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Doris Neeley Haralson.

Yarrow (BC), Doris Neeley Haralson, c1981.
Distributed by the author, Box 31, Yarrow, BC, V0X2A0.
229pp, paper, $9.95.
ISBN 0-9690803-0-1.

Grades 12 and up.
Reviewed by Mary Fallis.

Volume 11 Number 2.
1983 March.

Away from big cities, one can still run in to people who know the stories of those who settled the land by back-breaking work and frequently in isolation. And these stories are now getting written down.

Northland Echoes is the account of a woman's life passed by word of mouth to a younger woman, Doris Neeley Haralson, who was to write the story down after the older woman was gone. It is a straightforward uncomplicated account distinguished by the challenging, frequently critical, experiences in the wilderness and the strength of character of the people who lived through them.

Elizabeth McCoubrey was a twenty-year-old teacher from Wyoming who went to visit a sister who was homesteading with her husband north of Edmonton, the summer of 1912. There she met Tom McCallum, a P.E. Islander who, as a very young boy, had gone west to find a livelihood. En route, he had apprenticed to a blacksmith and learned a trade that he would use the rest of his life as he ran sawmill operations in remote areas.

In their early married life they home-steaded in Thorhild, Alberta, and then at Croydon in the McBride Valley in B.C. Frequently Elizabeth would be left for months in a small cabin while, in the Depression years, Tom went elsewhere to find work.

Eventually he was drawn to the North to run a mill beyond Waterways at the end-of the rail and takeoff point for northern Alberta and the Territories on the Athabaska River. His last mill would be on the Slave River beyond Fort Smith. Elizabeth was there running a cookhouse for the crews of loggers, sometimes serving thirty meals, three times a day, sometimes being left on her own to guard the property.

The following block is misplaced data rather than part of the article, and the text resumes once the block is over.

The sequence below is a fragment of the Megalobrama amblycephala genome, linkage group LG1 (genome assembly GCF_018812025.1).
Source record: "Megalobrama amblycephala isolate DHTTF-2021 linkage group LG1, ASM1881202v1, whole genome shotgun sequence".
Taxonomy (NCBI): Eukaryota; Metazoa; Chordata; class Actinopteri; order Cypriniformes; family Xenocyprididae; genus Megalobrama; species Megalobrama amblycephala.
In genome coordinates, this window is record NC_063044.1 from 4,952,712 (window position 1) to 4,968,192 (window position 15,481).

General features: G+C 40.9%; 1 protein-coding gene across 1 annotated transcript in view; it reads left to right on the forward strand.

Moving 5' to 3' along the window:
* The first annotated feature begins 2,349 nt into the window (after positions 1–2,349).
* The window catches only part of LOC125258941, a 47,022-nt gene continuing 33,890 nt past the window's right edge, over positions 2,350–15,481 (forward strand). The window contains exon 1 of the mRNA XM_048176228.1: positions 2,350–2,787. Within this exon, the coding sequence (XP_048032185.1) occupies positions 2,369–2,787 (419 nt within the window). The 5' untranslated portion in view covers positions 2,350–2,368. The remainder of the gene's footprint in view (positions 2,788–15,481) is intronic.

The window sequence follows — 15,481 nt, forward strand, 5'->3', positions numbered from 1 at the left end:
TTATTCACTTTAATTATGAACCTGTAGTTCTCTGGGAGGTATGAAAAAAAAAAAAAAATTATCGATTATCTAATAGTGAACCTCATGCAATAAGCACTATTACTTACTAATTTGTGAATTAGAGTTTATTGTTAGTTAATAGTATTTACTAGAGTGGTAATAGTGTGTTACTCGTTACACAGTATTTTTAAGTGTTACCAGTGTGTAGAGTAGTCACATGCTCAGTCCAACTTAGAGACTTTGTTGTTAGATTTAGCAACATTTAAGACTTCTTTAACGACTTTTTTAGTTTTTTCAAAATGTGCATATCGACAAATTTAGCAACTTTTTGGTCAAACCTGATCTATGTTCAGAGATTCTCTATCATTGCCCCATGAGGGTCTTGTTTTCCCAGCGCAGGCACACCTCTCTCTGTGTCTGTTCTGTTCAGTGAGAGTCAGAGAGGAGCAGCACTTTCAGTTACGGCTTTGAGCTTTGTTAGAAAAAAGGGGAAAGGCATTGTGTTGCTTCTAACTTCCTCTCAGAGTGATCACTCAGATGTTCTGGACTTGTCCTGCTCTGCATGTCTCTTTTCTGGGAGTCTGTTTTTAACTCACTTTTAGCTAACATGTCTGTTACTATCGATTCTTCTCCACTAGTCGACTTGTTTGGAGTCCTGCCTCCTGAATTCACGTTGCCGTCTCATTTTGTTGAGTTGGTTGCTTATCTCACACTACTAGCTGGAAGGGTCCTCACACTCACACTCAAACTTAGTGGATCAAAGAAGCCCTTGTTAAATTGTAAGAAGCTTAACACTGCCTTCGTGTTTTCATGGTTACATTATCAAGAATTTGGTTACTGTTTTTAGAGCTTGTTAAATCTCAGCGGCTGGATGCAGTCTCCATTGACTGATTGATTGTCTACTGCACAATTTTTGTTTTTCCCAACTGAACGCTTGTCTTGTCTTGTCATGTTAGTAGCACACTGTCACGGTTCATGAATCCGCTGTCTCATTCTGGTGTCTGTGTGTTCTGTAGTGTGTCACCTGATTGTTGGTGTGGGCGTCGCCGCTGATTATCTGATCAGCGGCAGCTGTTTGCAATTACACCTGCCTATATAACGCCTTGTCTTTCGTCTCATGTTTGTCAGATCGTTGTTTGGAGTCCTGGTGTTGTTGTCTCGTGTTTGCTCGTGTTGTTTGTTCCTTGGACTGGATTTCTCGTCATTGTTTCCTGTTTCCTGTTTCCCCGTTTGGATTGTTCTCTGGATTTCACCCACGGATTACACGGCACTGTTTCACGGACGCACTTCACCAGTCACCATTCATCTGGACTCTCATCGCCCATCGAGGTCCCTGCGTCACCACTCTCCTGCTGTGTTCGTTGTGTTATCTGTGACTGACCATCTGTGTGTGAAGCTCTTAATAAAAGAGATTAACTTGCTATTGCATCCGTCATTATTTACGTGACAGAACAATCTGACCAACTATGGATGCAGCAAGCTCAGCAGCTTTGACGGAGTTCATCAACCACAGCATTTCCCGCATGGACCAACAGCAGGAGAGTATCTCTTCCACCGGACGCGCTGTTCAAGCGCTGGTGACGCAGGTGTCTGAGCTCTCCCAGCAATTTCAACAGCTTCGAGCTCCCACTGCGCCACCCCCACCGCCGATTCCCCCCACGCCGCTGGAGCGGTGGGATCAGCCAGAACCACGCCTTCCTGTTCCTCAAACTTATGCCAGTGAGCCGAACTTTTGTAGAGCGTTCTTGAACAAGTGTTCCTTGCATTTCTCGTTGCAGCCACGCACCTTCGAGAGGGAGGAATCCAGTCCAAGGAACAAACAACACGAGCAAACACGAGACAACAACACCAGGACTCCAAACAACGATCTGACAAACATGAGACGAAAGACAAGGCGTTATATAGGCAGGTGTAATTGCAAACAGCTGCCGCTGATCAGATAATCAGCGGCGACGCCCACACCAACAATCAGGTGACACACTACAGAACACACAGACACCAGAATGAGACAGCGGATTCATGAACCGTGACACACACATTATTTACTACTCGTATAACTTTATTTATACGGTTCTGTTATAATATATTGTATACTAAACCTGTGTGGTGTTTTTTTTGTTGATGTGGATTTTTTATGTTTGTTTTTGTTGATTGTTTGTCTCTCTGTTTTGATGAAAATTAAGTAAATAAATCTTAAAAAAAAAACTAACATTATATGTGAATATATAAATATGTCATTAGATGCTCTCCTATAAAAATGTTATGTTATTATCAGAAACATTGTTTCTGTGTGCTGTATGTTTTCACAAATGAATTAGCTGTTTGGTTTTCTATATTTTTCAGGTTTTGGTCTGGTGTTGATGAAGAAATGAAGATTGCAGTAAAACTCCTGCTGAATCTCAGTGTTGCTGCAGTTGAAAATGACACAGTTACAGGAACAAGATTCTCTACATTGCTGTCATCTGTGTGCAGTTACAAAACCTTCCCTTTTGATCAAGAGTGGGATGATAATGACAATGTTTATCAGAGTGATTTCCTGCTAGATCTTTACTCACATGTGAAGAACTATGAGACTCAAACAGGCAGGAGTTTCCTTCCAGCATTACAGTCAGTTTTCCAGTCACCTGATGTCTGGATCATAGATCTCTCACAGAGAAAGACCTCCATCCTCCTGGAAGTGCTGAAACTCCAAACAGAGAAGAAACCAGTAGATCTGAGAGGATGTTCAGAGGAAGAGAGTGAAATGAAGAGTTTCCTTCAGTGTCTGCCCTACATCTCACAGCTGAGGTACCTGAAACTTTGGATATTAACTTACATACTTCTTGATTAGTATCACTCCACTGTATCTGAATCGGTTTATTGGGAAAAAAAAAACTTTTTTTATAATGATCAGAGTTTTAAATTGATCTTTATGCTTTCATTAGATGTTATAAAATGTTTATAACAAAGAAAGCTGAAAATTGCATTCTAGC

This part of the story, for anyone interested in the events of the 30s and 40s that led by river travel to the opening up of the MacKenzie Territory and the beginnings of Yellowknife, is very interesting. They saw the buffalo en route to Wood Buffalo Park; they saw pitchblende go by from Great Bear Lake, not knowing what the cargo was nor its destination; they met American soldiers on their way to Norman Wells to work on the Canol Road. And they cherished northern hospitality both as they dispensed and received it.

The great rivers froze in fall and opened with a great rush in spring sometimes flooding far beyond their banks, by their seasonal conditions dictating the activities of the people along their shores.

There are fourteen pages of old black and white pictures and three maps. Recommended as general reading for senior secondary and adult libraries.

Mary Fallis, Prince George, BC.
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